I know this makes no sense, but when an editor explains their reasoning in a letter, it is very likely that some phrase will be like a knife to the chest for the author. This is because it’s a rejection and may contain detailed criticism.

I once got a rejection from an anthology along with a note that said the subject of my quest had been done before. I was a little surprised and hurt because I felt that comment was vague and meant they didn’t even bother to read the story.

I could have responded childishly, but that would have been foolish and self-defeating. The truth was the type of quest it involves has been done before. I felt that my story was original in its presentation, but it didn’t ring that editor’s bells.

I hauled myself off to a corner and licked my wounds. Then, I sent that editor a response thanking them for their time. An editor’s bluntness is valuable, so I will someday rework that tale with a different twist.

We live in a world that is always observing us. We are judged by the way we act and react in every professional interaction. If you’re in a writing group and your work isn’t as well received as you thought it would be, don’t respond to a peer’s criticism without thinking it through.

Even worse, if you fly off and send a flame mail to an editor, you risk doing irreparable damage to your career—you will be put on that editor’s “no way in hell” list.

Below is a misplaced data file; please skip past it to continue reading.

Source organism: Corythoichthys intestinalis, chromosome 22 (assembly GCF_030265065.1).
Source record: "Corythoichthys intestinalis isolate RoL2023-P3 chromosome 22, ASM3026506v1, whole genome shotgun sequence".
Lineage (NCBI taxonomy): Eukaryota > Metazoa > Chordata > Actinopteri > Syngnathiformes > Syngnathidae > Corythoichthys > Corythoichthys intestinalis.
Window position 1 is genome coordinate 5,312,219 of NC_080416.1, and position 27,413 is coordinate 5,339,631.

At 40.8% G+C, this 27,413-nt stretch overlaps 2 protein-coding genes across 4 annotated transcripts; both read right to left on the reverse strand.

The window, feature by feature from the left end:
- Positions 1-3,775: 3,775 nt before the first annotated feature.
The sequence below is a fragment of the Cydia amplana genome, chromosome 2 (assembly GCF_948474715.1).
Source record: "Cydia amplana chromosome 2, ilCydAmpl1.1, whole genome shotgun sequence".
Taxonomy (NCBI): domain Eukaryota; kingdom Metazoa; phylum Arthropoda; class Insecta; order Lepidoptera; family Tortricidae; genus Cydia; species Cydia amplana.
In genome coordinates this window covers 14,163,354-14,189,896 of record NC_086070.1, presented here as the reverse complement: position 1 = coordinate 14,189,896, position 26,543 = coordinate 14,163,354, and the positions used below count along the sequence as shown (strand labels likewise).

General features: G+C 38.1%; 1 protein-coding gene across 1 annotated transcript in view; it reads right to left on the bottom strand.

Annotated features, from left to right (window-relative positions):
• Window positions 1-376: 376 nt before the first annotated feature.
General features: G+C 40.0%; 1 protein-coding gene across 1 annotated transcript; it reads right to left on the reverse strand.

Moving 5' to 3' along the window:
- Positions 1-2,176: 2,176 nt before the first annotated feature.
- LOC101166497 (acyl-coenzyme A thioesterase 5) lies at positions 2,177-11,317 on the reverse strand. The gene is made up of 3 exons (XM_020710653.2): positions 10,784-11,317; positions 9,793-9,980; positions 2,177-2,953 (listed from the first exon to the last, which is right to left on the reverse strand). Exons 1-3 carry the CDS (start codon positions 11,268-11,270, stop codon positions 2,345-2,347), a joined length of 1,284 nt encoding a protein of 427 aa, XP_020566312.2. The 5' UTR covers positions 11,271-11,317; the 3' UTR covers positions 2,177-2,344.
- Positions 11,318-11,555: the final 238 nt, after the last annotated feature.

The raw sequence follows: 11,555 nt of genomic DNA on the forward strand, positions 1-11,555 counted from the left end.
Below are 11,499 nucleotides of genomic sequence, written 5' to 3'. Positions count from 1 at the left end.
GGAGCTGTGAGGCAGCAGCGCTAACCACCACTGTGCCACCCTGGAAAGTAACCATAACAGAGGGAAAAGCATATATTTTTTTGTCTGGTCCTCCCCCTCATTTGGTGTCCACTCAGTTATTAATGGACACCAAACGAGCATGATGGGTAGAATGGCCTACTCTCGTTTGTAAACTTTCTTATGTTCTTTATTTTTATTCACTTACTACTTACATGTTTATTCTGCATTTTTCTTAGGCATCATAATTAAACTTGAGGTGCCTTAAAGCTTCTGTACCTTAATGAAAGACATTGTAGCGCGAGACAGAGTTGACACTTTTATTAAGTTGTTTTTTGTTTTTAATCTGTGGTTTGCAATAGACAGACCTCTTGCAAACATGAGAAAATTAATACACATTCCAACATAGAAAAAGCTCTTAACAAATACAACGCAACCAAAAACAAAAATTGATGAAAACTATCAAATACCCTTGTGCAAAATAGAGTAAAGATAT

Also, please don’t go bad-mouthing that editor on Twitter or Facebook. All that drama is just plain embarrassing, and unprofessional.

It’s easy to forget that editors are also authors. They are involved with the same forums in all the many social platforms you are, so be careful of what you say online. Editors are just like the rest of us, and they’ve experienced their share of rejection.

When an author has a public tantrum, the innocent bystanders remember it. Snide tweets about other authors, awkward Instagram photos, or Facebook rants don’t show a person in a good light.

I shouldn’t have to remind anyone of this, considering all the noise about Facebook and our personal information, but how we interact online with others is public information and is visible to the world.

We must always consider what an interested reader will find when they  Google our author name. Our online interactions at Goodreads, Twitter, and in every other public forum will be available for eternity.

What should you do if your work is accepted, but the editor would like a few revisions?

If the editor wants changes, they will make clear what they want you to do. This happens most often for submissions to an anthology. Editors know what their intended audience wants.  Trust that the editor knows their business.

Make whatever changes they request.

Never be less than gracious to any of the people at a publication when you communicate with them, whether they are the senior editor or the newest intern. Be a team player and work with them.